Most comedians probably don’t fear offending anyone except their mum.
Seth MacFarlane, the creative force behind Family Guy, is no exception – but he discovered it’s impossible to make her blush.
“There was nothing I could say to my mother that would shock her. No joke I could make that was too offensive,” says 38-year-old Seth, who has been drawing since he was two and had a comic strip in the local paper at nine.
With three successful animated series – including Family Guy spin off The Cleveland Show and American Dad! – airing on the small screen and satirising everything from pop culture to politics, he has now written, directed and produced his first feature film.
True to MacFarlane form, Ted is a skewed take on an apparently wholesome idea, this time about a talking bear who was wished that way by his lonely young owner, John.
However, the bundle of fur is now a vulgar, beer-swilling, horny little guy and he doesn’t care who knows it.
Toy Story, this ain’t!
“Ted has a lot of love and enthusiasm and a zest for life but no self-editing mechanism, so what he says is really the first thing that pops to mind,” says Seth.
At first talking Ted becomes a worldwide sensation. He and John promise to be best friends forever, share go-karting trips, make snow angels, watch endless episodes of Flash Gordon, and call themselves Thunder Buddies whenever a storm hits.
Nearly 30 years later though, and the fairytale is very much over. The adult John (Mark Wahlberg) is starting to feel the effects of spending most of his time with a bear behaving badly. Ted’s constant presence is also affecting his relationship with his girlfriend Lori (Mila Kunis).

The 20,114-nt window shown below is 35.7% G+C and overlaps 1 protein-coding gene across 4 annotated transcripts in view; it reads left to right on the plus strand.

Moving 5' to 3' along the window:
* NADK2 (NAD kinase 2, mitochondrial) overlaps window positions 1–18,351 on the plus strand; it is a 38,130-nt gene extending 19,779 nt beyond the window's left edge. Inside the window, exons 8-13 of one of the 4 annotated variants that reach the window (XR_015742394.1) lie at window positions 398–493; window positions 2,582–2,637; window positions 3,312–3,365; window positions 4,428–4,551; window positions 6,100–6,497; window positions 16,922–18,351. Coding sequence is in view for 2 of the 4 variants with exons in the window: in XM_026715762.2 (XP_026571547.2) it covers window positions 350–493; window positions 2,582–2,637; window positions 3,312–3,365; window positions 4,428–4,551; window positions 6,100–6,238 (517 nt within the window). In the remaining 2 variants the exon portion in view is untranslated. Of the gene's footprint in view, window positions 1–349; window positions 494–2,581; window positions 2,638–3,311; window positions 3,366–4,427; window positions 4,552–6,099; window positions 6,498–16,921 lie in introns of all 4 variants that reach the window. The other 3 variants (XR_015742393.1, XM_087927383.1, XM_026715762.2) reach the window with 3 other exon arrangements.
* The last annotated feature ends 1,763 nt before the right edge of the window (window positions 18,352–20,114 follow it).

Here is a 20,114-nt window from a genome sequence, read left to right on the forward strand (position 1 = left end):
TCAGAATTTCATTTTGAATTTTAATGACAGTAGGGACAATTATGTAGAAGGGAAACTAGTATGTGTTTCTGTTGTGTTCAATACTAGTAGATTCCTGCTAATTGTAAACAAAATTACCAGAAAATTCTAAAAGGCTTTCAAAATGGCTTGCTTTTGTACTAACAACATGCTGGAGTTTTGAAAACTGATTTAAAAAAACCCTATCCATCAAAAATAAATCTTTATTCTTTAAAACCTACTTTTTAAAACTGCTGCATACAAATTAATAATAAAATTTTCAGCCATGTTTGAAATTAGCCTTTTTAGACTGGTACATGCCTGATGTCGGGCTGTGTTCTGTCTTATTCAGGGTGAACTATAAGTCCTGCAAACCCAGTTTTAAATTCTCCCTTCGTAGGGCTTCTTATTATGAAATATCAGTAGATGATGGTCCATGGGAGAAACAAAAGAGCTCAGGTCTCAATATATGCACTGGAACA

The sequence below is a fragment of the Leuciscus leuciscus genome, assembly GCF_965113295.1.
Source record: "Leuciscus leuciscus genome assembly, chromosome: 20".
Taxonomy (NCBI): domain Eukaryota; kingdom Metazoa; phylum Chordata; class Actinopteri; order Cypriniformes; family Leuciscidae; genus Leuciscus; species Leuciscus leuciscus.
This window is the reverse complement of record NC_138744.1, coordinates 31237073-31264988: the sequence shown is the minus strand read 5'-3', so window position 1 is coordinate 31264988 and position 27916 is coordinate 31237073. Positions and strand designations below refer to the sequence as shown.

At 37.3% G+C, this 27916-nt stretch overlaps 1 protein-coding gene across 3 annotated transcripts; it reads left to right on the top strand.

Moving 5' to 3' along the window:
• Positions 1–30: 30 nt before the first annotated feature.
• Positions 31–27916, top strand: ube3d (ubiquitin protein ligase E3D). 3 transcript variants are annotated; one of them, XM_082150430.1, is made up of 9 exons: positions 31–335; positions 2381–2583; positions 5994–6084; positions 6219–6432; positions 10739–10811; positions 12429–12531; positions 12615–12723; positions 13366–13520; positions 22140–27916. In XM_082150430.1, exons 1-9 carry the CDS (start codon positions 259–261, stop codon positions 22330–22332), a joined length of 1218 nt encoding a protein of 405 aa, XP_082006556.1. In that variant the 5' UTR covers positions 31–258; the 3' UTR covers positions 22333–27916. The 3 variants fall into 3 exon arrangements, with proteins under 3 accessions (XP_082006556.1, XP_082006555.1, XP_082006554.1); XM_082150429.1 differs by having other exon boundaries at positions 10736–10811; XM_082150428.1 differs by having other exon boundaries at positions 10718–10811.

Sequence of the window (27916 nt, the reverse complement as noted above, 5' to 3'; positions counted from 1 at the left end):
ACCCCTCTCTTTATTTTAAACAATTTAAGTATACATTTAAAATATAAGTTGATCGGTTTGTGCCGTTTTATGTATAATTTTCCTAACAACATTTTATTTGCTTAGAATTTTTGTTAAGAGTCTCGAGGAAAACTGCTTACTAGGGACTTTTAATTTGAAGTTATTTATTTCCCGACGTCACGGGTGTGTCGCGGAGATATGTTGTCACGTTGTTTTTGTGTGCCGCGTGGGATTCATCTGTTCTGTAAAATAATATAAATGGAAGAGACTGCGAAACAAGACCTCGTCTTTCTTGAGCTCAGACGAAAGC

“There’s no obligation for Ted to grow up, or force himself out of this juvenile place, but John has to,” Seth explains.
A big part of the comedy emerges from the fact that years after the bear came to life, people are used to him and, frankly, nobody cares anymore. He is like a washed up child star.”
The story was originally conceived as an animated series but Seth realised it would lend itself to a motion picture, particularly in light of the huge advances in special effects. Instead of drawing the characters he actually got to play Ted, wearing a motion capture suit so his movements, as well as his voice, could be used for the foul-mouthed fur ball.
Seth’s skill as a cartoonist was discovered early. Born in 1973 in Kent, Connecticut, he was only two years old when he picked up a crayon and started drawing to a level beyond his years.
By five, he knew he wanted a career in animation and recalls his parents finally tracking down a “how to” book from a library two towns away.
“I did these flip books, trying to work out what movement to movement was needed to make these drawings move,” he says.
At the age of nine, the child prodigy was creating a comic strip for his local paper.